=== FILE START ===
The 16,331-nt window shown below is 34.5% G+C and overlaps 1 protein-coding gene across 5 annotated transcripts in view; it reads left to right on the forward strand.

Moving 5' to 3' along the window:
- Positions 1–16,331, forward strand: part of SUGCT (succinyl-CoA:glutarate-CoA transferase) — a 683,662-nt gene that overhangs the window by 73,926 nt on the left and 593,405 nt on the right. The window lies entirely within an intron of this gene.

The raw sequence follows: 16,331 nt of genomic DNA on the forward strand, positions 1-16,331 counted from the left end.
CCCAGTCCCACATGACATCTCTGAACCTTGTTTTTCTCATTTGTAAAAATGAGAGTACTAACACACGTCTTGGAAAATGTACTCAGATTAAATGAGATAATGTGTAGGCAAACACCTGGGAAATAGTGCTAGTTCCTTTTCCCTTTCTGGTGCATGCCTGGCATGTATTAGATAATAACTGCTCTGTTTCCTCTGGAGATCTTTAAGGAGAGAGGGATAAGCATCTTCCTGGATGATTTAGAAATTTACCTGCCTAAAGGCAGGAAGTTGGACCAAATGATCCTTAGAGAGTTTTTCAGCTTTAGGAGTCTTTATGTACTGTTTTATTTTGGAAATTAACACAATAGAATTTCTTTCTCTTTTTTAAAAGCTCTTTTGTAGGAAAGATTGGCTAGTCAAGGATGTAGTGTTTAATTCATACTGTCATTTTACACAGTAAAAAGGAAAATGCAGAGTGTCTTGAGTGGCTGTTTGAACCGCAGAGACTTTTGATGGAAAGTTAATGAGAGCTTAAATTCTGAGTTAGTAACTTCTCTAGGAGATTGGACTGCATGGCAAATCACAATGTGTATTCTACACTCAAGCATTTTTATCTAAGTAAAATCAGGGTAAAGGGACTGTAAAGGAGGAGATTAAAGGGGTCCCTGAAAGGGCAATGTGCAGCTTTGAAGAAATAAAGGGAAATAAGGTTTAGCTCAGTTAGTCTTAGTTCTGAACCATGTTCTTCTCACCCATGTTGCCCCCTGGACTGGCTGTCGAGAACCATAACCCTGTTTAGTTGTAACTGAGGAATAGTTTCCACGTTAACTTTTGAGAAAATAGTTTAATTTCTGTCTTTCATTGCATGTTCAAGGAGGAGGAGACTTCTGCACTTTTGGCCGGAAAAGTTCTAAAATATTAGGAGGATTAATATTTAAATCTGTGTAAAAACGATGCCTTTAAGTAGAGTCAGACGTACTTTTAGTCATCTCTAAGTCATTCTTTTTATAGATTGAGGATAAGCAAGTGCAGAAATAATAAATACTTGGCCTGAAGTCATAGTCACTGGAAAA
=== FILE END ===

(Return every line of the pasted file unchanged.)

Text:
The 16,331-nt window shown below is 34.5% G+C and overlaps 1 protein-coding gene across 5 annotated transcripts in view; it reads left to right on the forward strand.

Moving 5' to 3' along the window:
- Positions 1–16,331, forward strand: part of SUGCT (succinyl-CoA:glutarate-CoA transferase) — a 683,662-nt gene that overhangs the window by 73,926 nt on the left and 593,405 nt on the right. The window lies entirely within an intron of this gene.

The raw sequence follows: 16,331 nt of genomic DNA on the forward strand, positions 1-16,331 counted from the left end.
CCCAGTCCCACATGACATCTCTGAACCTTGTTTTTCTCATTTGTAAAAATGAGAGTACTAACACACGTCTTGGAAAATGTACTCAGATTAAATGAGATAATGTGTAGGCAAACACCTGGGAAATAGTGCTAGTTCCTTTTCCCTTTCTGGTGCATGCCTGGCATGTATTAGATAATAACTGCTCTGTTTCCTCTGGAGATCTTTAAGGAGAGAGGGATAAGCATCTTCCTGGATGATTTAGAAATTTACCTGCCTAAAGGCAGGAAGTTGGACCAAATGATCCTTAGAGAGTTTTTCAGCTTTAGGAGTCTTTATGTACTGTTTTATTTTGGAAATTAACACAATAGAATTTCTTTCTCTTTTTTAAAAGCTCTTTTGTAGGAAAGATTGGCTAGTCAAGGATGTAGTGTTTAATTCATACTGTCATTTTACACAGTAAAAAGGAAAATGCAGAGTGTCTTGAGTGGCTGTTTGAACCGCAGAGACTTTTGATGGAAAGTTAATGAGAGCTTAAATTCTGAGTTAGTAACTTCTCTAGGAGATTGGACTGCATGGCAAATCACAATGTGTATTCTACACTCAAGCATTTTTATCTAAGTAAAATCAGGGTAAAGGGACTGTAAAGGAGGAGATTAAAGGGGTCCCTGAAAGGGCAATGTGCAGCTTTGAAGAAATAAAGGGAAATAAGGTTTAGCTCAGTTAGTCTTAGTTCTGAACCATGTTCTTCTCACCCATGTTGCCCCCTGGACTGGCTGTCGAGAACCATAACCCTGTTTAGTTGTAACTGAGGAATAGTTTCCACGTTAACTTTTGAGAAAATAGTTTAATTTCTGTCTTTCATTGCATGTTCAAGGAGGAGGAGACTTCTGCACTTTTGGCCGGAAAAGTTCTAAAATATTAGGAGGATTAATATTTAAATCTGTGTAAAAACGATGCCTTTAAGTAGAGTCAGACGTACTTTTAGTCATCTCTAAGTCATTCTTTTTATAGATTGAGGATAAGCAAGTGCAGAAATAATAAATACTTGGCCTGAAGTCATAGTCACTGGAAAA